Leading Scholar of Latino Health to Address Wellness Management in Public Talk at UC Riverside

David E. Hayes-Bautista is the director of the Center for the Study of Latino Health and Culture and a professor in the Fielding School of Public Health at UCLA

David E. Hayes-Bautista is a distinguished professor of medicine and director of the Center for the Study of Latino Health and Culture in the David Geffen School of Medicine at UCLA.Photo credit: David Geffen School of Medicine, UCLA.

RIVERSIDE, Calif. – David E. Hayes-Bautista, Ph.D., a distinguished professor of medicine and director of the Center for the Study of Latino Health and Culture in the David Geffen School of Medicine at UCLA, will give a free public talk at the University of California, Riverside on Friday, Feb. 17.

Titled “Metrics for Latino Wellness Management in an Increasingly Racially Ambiguous Population,” the 90-minute talk and book signing will take place at 4 p.m. in Room 355, the Highlander Union Building.

“Social determinants of health are increasingly used as a substitute for racial/ethnic categories commonly used to track health disparities in the United States,” said Hayes-Bautista, who is also a professor in the UCLA Fielding School of Public Health and is internationally recognized for his research on the culture and health of Latinos. “With a focus on Latino health outcomes, my presentation will provide a conceptual framework for how to think about and measure health disparities.”

Hayes-Bautista graduated from UC Berkeley and completed his M.A. and Ph.D. in medical sociology at the University of California Medical Center, San Francisco. His research focuses on the dynamics and processes of the health of the Latino population using both quantitative data and qualitative observations. He and his center also research the history and contributions of Latinos in California and the celebrations of Cinco de Mayo in the state.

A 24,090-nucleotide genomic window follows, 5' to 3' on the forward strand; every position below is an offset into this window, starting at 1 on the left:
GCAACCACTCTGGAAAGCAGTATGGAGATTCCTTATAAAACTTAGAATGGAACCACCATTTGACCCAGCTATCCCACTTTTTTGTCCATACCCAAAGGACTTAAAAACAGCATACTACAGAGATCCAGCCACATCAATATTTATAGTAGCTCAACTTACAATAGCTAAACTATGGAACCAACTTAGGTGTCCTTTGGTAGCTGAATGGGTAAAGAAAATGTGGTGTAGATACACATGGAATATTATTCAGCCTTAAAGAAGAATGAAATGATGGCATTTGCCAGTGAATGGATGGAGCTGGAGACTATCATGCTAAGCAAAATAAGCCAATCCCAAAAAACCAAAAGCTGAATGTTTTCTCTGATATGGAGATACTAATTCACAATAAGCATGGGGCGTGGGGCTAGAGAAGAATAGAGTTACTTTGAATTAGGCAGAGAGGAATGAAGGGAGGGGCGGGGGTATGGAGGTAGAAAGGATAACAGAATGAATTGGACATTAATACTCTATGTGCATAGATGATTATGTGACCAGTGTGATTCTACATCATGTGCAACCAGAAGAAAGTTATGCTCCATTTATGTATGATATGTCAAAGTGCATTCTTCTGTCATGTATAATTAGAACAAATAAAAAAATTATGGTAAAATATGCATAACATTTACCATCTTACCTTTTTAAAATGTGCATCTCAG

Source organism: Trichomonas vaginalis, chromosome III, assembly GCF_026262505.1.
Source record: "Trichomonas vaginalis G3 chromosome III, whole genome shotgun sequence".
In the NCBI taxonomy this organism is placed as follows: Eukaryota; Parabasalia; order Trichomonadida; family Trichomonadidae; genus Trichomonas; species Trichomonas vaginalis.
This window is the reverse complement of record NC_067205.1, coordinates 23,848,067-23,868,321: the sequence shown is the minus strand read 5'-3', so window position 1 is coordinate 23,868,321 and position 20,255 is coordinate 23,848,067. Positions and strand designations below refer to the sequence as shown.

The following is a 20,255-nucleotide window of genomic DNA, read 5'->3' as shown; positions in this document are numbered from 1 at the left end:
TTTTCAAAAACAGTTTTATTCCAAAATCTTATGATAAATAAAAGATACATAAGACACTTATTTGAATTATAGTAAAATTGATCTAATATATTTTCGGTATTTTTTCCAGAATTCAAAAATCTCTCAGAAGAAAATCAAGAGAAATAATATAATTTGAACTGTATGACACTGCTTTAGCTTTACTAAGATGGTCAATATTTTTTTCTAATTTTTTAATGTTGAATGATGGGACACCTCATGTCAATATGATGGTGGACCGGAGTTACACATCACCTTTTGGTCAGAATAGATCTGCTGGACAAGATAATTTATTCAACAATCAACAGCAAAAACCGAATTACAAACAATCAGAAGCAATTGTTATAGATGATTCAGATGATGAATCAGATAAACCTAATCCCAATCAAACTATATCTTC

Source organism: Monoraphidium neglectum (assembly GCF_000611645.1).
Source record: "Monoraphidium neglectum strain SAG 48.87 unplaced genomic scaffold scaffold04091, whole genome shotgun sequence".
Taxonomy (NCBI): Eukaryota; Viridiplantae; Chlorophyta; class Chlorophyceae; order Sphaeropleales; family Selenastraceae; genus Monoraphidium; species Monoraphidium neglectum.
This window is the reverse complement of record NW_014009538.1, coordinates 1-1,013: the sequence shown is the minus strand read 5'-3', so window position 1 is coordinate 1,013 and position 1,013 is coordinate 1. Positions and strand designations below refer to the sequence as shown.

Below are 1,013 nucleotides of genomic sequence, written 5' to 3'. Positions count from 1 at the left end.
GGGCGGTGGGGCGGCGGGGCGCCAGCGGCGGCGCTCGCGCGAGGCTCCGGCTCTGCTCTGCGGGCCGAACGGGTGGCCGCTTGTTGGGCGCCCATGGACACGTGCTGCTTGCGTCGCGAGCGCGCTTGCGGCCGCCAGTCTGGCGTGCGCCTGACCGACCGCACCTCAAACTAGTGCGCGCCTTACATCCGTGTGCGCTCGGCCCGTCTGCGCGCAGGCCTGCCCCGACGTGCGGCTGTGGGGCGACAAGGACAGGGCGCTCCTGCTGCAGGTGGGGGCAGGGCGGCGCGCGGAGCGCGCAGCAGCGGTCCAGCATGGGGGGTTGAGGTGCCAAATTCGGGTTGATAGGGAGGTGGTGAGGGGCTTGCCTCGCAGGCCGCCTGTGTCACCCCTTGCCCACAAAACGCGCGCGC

For more than three decades he has researched the “Latino Epidemiological Paradox” – the finding that Latino Americans tend to have health outcomes that are comparable to, or in some cases better than, those of their non-Hispanic white counterparts in the U.S. – and the implications of this paradox for populations, chronic diseases, and communicable diseases. This research has led him to analyze linkages between culture, behavior, and health outcomes.

Hayes-Bautista has written or edited nine books on Latino health and culture, and is a frequent contributor of opinion pieces to major newspapers. He has published articles in journals ranging from Academic Medicine to Salud Pública de México. He has authored dozens of proposals for funded research projects, and has given hundreds of presentations to medical and lay communities and to government agencies concerned with the nation’s health care system. Some of his center’s research on the emergence of Latino population and society in California during the Spanish colonial, Mexican Republic, and U.S. statehood periods appears in his recent book, El Cinco de Mayo: An American Tradition (U.C. Press, 2012).

For the past five years, he has been chosen one of the 101 top leaders of the Latino community in the U.S. by Latino Leaders Magazine. In 2012, he received the Association of American Medical Colleges Herbert W. Nickens Award for his lifelong work.

A part of the UCLA César E. Chávez Department of Chicana and Chicano Studies, he has launched programs to train medical students, health care providers, and public health officials in managing care of Latino patients effectively, efficiently, and economically.

To RSVP for the talk, call (951) 827-7275, email chc@medsch.ucr.edu, or visit https://www.eventbrite.com/e/david-hayes-bautista-lecture-and-book-signing-registration-31498991331. Complimentary parking will be available in Lot 1.

The event is co-hosted by the Center for Healthy Communities at UCR, the UCR School of Medicine, the UCR School of Public Policy, and the Inland Empire Healthcare Plan.

Media Contact

Tel: (951) 827-6050
E-mail: iqbal@ucr.edu
Twitter: UCR_Sciencenews

Additional Contacts

Mark Manalang, School of Public Policy
Tel: (951) 827-5656
E-mail: mark.manalang@ucr.edu

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